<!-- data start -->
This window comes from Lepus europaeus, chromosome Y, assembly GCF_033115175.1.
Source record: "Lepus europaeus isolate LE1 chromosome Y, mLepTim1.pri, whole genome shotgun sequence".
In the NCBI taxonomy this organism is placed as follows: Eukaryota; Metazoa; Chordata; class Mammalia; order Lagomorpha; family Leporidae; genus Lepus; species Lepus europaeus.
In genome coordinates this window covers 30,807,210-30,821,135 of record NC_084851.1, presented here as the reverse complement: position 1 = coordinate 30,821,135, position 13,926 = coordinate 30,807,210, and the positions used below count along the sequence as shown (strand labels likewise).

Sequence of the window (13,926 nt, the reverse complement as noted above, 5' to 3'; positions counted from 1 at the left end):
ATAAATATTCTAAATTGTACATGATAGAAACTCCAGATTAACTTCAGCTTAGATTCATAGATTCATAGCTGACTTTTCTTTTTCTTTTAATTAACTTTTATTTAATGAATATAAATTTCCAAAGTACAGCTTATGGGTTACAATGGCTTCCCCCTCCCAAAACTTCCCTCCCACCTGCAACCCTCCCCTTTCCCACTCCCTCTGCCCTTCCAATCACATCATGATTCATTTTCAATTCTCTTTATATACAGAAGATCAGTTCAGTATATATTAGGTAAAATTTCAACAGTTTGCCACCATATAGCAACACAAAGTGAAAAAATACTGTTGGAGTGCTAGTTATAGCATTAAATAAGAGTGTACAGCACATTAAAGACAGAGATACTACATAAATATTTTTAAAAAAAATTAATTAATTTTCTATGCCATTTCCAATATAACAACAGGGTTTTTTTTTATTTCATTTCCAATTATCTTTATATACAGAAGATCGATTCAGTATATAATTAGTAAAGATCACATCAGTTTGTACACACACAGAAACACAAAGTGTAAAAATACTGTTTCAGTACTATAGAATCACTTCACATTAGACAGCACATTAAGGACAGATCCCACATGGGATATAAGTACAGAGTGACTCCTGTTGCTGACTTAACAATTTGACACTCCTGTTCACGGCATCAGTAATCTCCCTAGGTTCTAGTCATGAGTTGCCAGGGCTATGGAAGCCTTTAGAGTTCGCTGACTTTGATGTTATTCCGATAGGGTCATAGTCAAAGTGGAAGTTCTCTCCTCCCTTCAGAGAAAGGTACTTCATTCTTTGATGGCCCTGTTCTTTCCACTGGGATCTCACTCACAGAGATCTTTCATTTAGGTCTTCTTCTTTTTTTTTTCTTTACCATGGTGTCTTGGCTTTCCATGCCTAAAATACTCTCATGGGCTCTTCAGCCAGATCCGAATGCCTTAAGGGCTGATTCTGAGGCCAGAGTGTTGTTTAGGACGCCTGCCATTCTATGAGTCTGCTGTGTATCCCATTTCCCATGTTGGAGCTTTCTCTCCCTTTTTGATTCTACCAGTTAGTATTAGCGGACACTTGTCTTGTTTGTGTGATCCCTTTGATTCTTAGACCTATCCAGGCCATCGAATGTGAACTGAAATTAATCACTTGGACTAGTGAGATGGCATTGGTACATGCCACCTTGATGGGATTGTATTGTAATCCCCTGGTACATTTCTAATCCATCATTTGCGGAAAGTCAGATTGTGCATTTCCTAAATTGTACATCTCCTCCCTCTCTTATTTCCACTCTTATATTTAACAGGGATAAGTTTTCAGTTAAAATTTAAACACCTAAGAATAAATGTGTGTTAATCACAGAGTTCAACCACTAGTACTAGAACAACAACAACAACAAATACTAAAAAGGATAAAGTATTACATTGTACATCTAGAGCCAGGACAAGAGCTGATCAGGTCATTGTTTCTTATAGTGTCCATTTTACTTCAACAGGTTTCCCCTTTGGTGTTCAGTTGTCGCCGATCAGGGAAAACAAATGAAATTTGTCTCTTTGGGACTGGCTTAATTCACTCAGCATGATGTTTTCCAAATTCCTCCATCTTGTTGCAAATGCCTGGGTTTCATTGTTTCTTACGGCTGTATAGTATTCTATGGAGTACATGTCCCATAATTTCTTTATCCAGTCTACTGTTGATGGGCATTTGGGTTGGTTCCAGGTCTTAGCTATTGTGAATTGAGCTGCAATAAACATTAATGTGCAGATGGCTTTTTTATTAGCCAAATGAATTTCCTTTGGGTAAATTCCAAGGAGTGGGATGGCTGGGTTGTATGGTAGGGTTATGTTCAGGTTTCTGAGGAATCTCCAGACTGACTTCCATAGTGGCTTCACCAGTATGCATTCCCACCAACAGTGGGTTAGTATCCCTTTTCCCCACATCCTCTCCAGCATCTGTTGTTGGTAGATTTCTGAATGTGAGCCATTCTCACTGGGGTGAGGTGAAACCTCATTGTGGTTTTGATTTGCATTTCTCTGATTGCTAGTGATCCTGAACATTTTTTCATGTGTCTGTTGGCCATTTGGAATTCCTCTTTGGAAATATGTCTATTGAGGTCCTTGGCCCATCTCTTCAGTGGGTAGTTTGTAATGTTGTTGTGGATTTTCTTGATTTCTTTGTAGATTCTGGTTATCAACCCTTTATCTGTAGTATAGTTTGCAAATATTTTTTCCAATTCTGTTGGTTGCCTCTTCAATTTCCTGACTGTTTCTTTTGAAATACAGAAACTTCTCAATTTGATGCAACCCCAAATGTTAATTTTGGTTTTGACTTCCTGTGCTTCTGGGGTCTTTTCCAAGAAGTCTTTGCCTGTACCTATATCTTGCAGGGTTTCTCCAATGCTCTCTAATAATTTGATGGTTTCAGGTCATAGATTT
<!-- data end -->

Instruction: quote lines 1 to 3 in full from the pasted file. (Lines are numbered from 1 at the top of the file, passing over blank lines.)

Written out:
This window comes from Lepus europaeus, chromosome Y, assembly GCF_033115175.1.
Source record: "Lepus europaeus isolate LE1 chromosome Y, mLepTim1.pri, whole genome shotgun sequence".
In the NCBI taxonomy this organism is placed as follows: Eukaryota; Metazoa; Chordata; class Mammalia; order Lagomorpha; family Leporidae; genus Lepus; species Lepus europaeus.